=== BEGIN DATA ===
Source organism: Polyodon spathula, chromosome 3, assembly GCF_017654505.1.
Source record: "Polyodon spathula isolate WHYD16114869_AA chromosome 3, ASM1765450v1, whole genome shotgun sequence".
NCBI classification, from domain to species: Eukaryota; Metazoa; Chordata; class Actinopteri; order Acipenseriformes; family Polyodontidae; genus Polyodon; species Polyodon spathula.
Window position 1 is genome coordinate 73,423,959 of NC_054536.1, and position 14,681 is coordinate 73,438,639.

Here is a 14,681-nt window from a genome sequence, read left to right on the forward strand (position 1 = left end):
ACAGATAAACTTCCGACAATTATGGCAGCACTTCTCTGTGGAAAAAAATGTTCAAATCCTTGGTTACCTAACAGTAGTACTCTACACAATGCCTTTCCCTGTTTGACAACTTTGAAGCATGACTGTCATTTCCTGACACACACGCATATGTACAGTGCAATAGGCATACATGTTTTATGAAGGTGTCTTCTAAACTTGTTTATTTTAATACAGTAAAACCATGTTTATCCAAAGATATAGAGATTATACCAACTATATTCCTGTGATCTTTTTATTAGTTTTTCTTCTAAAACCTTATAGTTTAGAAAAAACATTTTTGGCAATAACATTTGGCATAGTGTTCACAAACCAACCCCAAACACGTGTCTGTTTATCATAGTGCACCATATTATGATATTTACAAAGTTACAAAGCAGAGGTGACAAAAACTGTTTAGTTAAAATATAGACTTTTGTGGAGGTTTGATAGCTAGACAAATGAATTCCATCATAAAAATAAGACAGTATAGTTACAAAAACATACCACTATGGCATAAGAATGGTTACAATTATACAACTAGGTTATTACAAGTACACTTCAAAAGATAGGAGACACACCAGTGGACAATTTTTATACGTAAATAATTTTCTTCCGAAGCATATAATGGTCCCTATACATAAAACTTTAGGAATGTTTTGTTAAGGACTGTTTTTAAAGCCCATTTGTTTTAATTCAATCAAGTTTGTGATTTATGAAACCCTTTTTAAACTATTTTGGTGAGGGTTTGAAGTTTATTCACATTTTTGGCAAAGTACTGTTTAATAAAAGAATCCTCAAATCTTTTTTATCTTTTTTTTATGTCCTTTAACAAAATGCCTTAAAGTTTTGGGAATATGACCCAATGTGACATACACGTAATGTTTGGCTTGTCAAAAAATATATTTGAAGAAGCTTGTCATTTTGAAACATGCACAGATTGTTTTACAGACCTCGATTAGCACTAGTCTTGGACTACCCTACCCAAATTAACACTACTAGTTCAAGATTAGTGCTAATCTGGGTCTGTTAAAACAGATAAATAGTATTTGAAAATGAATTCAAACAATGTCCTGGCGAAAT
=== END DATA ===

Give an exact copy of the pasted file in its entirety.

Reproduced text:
Source organism: Polyodon spathula, chromosome 3, assembly GCF_017654505.1.
Source record: "Polyodon spathula isolate WHYD16114869_AA chromosome 3, ASM1765450v1, whole genome shotgun sequence".
NCBI classification, from domain to species: Eukaryota; Metazoa; Chordata; class Actinopteri; order Acipenseriformes; family Polyodontidae; genus Polyodon; species Polyodon spathula.
Window position 1 is genome coordinate 73,423,959 of NC_054536.1, and position 14,681 is coordinate 73,438,639.

Here is a 14,681-nt window from a genome sequence, read left to right on the forward strand (position 1 = left end):
ACAGATAAACTTCCGACAATTATGGCAGCACTTCTCTGTGGAAAAAAATGTTCAAATCCTTGGTTACCTAACAGTAGTACTCTACACAATGCCTTTCCCTGTTTGACAACTTTGAAGCATGACTGTCATTTCCTGACACACACGCATATGTACAGTGCAATAGGCATACATGTTTTATGAAGGTGTCTTCTAAACTTGTTTATTTTAATACAGTAAAACCATGTTTATCCAAAGATATAGAGATTATACCAACTATATTCCTGTGATCTTTTTATTAGTTTTTCTTCTAAAACCTTATAGTTTAGAAAAAACATTTTTGGCAATAACATTTGGCATAGTGTTCACAAACCAACCCCAAACACGTGTCTGTTTATCATAGTGCACCATATTATGATATTTACAAAGTTACAAAGCAGAGGTGACAAAAACTGTTTAGTTAAAATATAGACTTTTGTGGAGGTTTGATAGCTAGACAAATGAATTCCATCATAAAAATAAGACAGTATAGTTACAAAAACATACCACTATGGCATAAGAATGGTTACAATTATACAACTAGGTTATTACAAGTACACTTCAAAAGATAGGAGACACACCAGTGGACAATTTTTATACGTAAATAATTTTCTTCCGAAGCATATAATGGTCCCTATACATAAAACTTTAGGAATGTTTTGTTAAGGACTGTTTTTAAAGCCCATTTGTTTTAATTCAATCAAGTTTGTGATTTATGAAACCCTTTTTAAACTATTTTGGTGAGGGTTTGAAGTTTATTCACATTTTTGGCAAAGTACTGTTTAATAAAAGAATCCTCAAATCTTTTTTATCTTTTTTTTATGTCCTTTAACAAAATGCCTTAAAGTTTTGGGAATATGACCCAATGTGACATACACGTAATGTTTGGCTTGTCAAAAAATATATTTGAAGAAGCTTGTCATTTTGAAACATGCACAGATTGTTTTACAGACCTCGATTAGCACTAGTCTTGGACTACCCTACCCAAATTAACACTACTAGTTCAAGATTAGTGCTAATCTGGGTCTGTTAAAACAGATAAATAGTATTTGAAAATGAATTCAAACAATGTCCTGGCGAAAT